Unquestionably, Irving Penn (1917-2009) was one of the most prolific, respected, and influential photographers of the 20th century. Over the course of a nearly seventy-year career, Penn pioneered new styles in fashion, advertising, and editorial photography, all with his elegant aesthetic simplicity. While invariably seeking to distill the essence of his subject, striking compositions of fashion models set against neutral backdrops and portraits taken in a tightly-angled corner became his signature.
Born to Russian émigrés in New Jersey, Penn studied design with Alexey Brodovitch, an influential teacher and a visionary art director at Harper's Bazaar
. He bought his first camera,
a Rolleiflex, with the earnings from drawings published in the magazine. In 1943, Penn was hired as a graphic designer at Vogue
by another legendary art director, Alexander Liberman, who encouraged him to begin taking photographs. After volunteering with the American Field Service during the last years of WWII, he quickly developed a reputation for his striking style in still life and portraiture. At a time when photography was primarily understood as a means of communication, Penn approached it with an artist's eye and expanded the creative potential
of the medium.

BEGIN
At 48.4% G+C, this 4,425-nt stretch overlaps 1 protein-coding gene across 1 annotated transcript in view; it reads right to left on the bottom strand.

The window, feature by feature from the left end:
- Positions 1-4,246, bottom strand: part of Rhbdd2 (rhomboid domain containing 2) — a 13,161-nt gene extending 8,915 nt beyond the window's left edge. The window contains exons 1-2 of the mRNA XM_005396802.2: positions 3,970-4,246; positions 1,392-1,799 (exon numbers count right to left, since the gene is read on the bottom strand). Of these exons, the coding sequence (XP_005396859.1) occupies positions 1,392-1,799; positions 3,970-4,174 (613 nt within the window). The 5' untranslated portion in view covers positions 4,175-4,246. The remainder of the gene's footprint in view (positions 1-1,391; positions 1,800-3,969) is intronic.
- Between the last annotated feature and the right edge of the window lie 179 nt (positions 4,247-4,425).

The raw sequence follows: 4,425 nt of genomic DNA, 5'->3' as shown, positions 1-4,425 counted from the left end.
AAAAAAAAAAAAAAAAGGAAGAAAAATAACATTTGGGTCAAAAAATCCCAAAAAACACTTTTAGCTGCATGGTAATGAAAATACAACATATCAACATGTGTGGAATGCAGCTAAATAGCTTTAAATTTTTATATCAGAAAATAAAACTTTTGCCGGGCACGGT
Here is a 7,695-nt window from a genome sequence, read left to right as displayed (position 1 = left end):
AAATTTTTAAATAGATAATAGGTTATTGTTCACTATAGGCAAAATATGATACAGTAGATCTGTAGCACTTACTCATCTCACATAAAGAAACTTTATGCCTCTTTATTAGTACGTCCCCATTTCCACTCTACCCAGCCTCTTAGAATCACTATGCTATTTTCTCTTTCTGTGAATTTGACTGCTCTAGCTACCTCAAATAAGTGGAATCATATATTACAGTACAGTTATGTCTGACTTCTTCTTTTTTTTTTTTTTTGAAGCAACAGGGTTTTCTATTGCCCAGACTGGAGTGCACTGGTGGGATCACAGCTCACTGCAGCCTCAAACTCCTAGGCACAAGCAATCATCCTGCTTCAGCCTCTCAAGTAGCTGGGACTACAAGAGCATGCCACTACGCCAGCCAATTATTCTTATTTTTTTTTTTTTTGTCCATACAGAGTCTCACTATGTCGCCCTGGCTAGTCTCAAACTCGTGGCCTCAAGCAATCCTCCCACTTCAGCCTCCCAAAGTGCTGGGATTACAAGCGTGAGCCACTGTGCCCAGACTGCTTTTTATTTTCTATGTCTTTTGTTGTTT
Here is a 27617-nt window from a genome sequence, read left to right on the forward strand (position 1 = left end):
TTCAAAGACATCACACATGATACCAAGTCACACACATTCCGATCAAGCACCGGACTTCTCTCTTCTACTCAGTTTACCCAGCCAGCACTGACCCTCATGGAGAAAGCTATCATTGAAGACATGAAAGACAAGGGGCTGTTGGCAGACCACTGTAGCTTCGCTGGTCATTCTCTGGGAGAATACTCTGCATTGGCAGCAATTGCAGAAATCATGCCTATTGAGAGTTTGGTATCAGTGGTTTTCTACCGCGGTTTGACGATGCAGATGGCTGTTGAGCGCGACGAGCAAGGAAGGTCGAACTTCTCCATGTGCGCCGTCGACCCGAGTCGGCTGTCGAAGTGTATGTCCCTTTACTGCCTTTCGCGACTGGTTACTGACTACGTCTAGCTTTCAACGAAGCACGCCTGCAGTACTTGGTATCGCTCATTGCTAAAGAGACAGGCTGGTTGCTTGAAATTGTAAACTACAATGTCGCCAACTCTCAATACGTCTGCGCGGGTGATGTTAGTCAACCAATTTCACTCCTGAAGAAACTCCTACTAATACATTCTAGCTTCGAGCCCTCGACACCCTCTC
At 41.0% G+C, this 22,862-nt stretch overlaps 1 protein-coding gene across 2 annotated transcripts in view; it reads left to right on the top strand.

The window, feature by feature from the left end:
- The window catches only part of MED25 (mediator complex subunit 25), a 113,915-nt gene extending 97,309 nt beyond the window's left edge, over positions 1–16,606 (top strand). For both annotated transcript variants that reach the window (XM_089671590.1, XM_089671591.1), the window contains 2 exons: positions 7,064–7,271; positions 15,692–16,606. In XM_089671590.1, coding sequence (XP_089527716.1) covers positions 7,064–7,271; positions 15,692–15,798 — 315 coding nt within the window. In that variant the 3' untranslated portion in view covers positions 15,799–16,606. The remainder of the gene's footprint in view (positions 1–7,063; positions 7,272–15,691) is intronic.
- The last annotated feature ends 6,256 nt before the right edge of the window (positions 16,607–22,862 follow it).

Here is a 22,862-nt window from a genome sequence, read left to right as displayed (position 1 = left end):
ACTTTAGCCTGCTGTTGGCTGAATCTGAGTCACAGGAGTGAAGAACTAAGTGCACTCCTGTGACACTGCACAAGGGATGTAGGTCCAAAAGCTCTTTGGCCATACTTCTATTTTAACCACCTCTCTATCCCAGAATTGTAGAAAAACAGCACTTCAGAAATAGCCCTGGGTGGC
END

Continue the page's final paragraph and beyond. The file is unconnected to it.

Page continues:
Known for both his meticulous attention to detail and a rigorous work ethic, Penn initiated a revival of platinum-palladium printing. With a relative downturn in the glossy magazine market during the 1960s, Penn concentrated on his personal work and experimented with platinum-palladium printing. His large scale pictures of cigarette butts from 1972 were the first series
he conceived specifically for this printing process. Curator John Szarkowski selected fourteen of these photographs to mount Penn's first solo exhibition at MoMA in 1975. This single exhibition overcame a strong prejudice against commercial photographers being welcomed into the museum, back when photography had yet to become one of the main pillars of contemporary art.
Penn regularly donated his work to the Friends Photography Auction from the early days, helping to heighten the event's reputation. For a small charity organization, receiving a donation print from such a preeminent artist was truly a humbling experience. With our deep appreciation for his generosity and encouragement, we are honored to present the Artist of the Year Award to Mr. Irving Penn.
Irving Penn at work in New Guinea
Photograph by Lisa Fonssagrives-Penn
© The Lisa Fonssagrives-Penn Trust